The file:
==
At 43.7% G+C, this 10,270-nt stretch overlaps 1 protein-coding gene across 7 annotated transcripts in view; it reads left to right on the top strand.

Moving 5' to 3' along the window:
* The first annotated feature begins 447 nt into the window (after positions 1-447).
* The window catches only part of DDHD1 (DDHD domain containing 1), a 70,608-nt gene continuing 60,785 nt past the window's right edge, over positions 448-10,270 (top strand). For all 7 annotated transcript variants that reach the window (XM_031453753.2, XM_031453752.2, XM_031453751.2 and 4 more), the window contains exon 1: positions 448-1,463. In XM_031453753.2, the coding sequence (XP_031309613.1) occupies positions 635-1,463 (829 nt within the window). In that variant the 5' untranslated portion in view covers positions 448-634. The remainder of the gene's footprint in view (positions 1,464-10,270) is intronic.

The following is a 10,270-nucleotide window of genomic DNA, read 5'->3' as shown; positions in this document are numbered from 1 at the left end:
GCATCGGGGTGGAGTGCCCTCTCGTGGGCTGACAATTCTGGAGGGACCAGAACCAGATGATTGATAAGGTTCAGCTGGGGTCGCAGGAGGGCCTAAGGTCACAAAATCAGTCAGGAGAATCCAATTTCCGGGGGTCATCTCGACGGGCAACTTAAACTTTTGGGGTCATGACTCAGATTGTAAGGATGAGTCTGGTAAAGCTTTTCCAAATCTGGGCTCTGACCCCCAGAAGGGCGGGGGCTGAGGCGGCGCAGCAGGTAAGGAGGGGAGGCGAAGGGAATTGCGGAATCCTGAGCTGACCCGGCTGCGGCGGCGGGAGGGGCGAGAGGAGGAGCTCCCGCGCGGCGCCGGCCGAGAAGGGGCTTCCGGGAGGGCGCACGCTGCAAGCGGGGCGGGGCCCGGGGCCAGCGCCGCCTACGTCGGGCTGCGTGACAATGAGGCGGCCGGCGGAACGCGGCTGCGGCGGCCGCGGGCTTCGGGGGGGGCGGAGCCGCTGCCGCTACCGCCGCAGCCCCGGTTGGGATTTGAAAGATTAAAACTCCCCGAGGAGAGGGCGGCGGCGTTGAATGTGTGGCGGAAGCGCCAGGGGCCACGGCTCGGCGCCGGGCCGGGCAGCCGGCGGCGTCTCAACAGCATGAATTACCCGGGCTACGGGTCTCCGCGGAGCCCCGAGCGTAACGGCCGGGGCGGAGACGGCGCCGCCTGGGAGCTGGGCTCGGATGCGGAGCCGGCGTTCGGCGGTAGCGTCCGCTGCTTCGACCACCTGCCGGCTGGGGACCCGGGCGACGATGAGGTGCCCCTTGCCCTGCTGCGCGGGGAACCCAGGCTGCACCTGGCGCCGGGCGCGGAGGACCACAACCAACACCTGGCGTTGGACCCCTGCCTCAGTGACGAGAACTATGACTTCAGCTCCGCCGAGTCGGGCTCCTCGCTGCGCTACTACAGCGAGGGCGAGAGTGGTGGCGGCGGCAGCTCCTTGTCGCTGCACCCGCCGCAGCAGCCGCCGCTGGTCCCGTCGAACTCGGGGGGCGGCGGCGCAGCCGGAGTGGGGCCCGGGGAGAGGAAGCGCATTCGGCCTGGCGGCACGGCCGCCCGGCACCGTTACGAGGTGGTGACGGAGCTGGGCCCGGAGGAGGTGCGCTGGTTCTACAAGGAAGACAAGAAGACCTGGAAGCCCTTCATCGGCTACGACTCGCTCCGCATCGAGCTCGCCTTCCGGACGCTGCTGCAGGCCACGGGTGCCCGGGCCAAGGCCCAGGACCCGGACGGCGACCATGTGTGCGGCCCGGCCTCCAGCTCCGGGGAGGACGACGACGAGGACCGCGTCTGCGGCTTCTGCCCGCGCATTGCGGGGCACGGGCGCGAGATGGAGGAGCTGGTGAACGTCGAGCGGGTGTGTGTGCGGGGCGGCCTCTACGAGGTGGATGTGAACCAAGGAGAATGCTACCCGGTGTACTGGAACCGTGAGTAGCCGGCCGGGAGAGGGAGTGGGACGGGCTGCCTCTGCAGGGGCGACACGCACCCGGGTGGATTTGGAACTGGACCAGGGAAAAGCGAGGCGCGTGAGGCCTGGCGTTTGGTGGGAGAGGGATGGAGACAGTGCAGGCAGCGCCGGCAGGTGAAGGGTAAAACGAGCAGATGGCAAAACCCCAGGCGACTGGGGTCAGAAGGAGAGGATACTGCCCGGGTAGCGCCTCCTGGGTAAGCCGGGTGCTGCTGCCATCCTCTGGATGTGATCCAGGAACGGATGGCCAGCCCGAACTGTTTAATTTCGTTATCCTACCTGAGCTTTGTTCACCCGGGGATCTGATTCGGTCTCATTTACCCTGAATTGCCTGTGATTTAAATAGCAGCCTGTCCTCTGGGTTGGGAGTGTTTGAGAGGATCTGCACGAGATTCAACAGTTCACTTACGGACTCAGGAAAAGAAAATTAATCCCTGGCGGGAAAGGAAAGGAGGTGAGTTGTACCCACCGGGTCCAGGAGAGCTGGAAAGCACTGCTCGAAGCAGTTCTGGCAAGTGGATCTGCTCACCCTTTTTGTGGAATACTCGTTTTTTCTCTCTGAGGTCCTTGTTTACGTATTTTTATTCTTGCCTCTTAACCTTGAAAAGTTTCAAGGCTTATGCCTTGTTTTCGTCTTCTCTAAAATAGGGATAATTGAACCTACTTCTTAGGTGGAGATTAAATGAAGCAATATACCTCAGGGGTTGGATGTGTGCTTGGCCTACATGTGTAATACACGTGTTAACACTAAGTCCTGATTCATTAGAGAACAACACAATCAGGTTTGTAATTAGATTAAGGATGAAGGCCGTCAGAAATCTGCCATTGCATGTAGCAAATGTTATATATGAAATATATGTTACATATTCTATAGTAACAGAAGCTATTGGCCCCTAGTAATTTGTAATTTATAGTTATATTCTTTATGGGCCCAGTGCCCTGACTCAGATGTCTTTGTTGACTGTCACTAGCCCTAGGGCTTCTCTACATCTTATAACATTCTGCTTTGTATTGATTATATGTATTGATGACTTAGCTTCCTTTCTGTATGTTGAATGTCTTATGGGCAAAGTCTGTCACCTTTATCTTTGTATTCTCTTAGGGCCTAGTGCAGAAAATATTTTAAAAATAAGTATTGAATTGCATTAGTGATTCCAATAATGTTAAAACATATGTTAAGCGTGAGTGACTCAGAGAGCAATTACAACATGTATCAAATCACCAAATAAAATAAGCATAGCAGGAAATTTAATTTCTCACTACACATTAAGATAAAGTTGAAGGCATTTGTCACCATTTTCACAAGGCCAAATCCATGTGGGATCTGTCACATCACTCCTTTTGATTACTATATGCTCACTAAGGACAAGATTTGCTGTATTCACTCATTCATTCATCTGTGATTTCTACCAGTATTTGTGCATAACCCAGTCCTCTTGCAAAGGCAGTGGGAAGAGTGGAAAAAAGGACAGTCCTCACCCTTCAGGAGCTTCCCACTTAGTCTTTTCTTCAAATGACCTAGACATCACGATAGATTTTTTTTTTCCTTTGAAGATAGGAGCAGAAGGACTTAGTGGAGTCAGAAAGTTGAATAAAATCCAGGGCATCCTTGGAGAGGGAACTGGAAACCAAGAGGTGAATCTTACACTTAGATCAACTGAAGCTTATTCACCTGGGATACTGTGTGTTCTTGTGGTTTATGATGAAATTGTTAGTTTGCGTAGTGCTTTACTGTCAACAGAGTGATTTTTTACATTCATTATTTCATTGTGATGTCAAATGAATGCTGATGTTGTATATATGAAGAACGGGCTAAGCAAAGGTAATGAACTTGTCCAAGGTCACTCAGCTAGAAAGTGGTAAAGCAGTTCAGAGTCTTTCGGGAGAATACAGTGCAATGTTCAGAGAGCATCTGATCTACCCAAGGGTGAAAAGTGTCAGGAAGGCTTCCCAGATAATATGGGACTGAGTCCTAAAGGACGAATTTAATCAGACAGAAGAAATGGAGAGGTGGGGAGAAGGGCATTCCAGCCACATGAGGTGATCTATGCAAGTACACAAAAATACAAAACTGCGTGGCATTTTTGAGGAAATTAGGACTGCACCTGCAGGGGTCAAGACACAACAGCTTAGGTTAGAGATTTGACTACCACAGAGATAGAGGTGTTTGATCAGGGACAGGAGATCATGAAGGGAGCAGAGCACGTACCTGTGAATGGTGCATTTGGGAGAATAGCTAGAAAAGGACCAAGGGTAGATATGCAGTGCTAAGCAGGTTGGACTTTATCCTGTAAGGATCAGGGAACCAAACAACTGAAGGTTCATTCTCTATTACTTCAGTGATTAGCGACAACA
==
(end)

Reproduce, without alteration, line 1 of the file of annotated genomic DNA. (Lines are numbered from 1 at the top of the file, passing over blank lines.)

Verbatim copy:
At 43.7% G+C, this 10,270-nt stretch overlaps 1 protein-coding gene across 7 annotated transcripts in view; it reads left to right on the top strand.